In part this is because this is about the library at night, not during the day: this book takes in what happens after the lights go out, when the world is sleeping, when books become the rightful owners of the library and the reader is the interloper. Then all daytime order is upended: one book calls to another across the shelves, and new alliances are created across time and space. And so, as well as the best design for a reading room and the makeup of Robinson Crusoe’s library, this book dwells on more "nocturnal" subjects: fictional libraries like those carried by Count Dracula and Frankenstein’s monster; shadow libraries of lost and censored books; imaginary libraries of books not yet written.

The Library at Night is a fascinating voyage through the mind of one our most beloved men of letters. It is an invitation into his memory and vast knowledge of books and civilizations, and throughout – though mostly implicitly – it is also a passionate defence of literacy, of the unique pleasures of reading, of the importance of the book. As much as anything else, The Library at Night reminds us of what a library stands for: the possibility of illumination, of a better path for our society and for us as individuals. That hope too, at the close, is replaced by something that fits this personal and eclectic book even better: something more fragile, and evanescent than illumination, though just as important.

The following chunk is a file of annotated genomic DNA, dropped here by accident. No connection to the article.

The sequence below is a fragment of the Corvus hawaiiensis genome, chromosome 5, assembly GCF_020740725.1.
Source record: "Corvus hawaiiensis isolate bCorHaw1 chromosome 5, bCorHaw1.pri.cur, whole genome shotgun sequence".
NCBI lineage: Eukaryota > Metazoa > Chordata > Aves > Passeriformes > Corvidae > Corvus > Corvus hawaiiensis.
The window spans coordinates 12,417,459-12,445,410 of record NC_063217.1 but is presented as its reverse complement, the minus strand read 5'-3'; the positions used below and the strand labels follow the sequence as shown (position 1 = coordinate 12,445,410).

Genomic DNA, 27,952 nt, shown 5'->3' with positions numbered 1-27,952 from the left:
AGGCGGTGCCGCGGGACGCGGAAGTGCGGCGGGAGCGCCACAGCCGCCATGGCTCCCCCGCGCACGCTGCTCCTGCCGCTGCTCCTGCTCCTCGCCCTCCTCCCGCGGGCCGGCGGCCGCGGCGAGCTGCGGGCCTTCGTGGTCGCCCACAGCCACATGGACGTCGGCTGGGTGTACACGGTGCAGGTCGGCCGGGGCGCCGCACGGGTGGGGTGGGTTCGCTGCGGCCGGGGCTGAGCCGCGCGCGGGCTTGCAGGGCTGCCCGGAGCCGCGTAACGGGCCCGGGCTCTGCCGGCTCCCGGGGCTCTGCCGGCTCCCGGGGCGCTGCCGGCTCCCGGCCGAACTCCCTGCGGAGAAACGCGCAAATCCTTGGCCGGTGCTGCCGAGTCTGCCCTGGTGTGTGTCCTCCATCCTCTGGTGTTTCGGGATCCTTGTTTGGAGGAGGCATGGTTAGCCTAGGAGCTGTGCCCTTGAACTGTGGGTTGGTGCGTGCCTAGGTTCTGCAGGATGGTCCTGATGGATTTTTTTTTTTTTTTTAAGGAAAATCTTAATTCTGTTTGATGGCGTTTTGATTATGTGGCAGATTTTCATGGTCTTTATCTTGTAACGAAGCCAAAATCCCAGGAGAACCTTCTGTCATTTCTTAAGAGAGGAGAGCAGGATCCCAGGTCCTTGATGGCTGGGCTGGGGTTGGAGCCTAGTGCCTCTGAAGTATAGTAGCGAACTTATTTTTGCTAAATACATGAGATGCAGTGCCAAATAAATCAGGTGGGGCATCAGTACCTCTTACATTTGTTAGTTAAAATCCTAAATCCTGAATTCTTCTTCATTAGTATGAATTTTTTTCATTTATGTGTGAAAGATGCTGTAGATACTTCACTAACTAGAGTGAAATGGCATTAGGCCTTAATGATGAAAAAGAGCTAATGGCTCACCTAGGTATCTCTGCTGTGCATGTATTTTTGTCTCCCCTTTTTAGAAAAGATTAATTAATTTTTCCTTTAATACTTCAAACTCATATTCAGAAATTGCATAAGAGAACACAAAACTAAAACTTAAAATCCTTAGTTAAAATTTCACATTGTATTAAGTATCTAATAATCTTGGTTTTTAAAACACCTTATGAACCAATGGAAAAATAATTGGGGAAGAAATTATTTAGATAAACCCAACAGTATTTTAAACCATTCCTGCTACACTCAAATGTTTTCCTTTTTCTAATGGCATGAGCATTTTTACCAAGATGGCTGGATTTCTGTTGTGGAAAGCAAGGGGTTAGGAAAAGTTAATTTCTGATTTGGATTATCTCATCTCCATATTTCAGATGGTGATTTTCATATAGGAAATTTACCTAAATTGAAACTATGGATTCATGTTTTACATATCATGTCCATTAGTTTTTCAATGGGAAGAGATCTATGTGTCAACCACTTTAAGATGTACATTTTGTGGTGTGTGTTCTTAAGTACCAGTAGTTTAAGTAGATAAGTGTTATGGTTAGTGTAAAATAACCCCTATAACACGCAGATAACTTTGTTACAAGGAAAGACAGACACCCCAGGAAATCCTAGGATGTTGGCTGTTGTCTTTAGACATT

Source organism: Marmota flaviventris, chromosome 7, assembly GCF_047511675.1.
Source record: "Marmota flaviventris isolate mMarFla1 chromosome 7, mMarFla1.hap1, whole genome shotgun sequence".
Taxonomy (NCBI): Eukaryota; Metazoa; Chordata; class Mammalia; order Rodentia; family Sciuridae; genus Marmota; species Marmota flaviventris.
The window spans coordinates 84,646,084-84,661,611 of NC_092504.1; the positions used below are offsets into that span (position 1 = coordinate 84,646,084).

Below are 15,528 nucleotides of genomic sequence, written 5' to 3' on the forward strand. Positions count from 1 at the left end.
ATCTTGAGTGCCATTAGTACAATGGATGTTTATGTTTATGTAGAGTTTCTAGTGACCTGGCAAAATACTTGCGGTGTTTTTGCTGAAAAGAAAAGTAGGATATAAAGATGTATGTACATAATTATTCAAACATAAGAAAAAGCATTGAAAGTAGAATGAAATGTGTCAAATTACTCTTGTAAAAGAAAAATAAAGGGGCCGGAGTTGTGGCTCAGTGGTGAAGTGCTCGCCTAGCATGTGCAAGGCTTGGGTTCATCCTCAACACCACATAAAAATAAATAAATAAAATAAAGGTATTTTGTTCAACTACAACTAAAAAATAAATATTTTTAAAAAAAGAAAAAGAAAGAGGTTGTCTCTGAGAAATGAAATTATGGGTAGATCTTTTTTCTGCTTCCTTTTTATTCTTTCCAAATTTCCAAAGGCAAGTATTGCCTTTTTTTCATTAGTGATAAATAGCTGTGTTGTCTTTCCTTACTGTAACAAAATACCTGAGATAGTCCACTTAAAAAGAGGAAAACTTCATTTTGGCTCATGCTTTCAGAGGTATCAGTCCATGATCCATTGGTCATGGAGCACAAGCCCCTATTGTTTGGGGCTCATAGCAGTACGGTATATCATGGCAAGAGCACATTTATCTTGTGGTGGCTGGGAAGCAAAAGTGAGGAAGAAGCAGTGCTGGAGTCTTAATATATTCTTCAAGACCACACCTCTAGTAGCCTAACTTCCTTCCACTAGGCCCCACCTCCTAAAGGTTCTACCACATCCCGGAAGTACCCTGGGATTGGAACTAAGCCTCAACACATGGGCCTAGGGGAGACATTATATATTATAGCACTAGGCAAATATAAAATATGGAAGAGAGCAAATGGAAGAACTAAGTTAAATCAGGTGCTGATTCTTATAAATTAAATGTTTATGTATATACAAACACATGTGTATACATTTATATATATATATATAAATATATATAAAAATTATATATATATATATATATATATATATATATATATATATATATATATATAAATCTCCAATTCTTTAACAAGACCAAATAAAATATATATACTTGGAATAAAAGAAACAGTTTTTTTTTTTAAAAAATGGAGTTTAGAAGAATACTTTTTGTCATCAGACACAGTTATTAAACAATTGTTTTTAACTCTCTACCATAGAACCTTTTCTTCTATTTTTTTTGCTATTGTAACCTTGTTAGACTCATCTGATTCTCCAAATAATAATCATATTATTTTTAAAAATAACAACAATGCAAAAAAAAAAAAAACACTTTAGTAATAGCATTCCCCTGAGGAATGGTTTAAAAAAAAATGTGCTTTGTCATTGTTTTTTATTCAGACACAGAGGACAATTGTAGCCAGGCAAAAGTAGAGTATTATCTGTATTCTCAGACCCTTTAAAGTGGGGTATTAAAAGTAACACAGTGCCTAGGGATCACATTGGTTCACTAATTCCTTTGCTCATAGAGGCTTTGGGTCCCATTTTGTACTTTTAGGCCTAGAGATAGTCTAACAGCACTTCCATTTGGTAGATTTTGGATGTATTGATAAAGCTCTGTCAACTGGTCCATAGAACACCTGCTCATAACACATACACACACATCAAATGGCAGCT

I really enjoyed reading this book. For someone that enjoys to read, having an exploration of the libraries of the world is something that I look forward to reading. It starts with just his own dream library at his own house and branches off into a look at the libraries of the world and history. It talks about books and famous men. It shows the evolution of ancient libraries into the libraries that we see today. And, it talks about libraries and books that were long ago destroyed, like The Alexandria Library.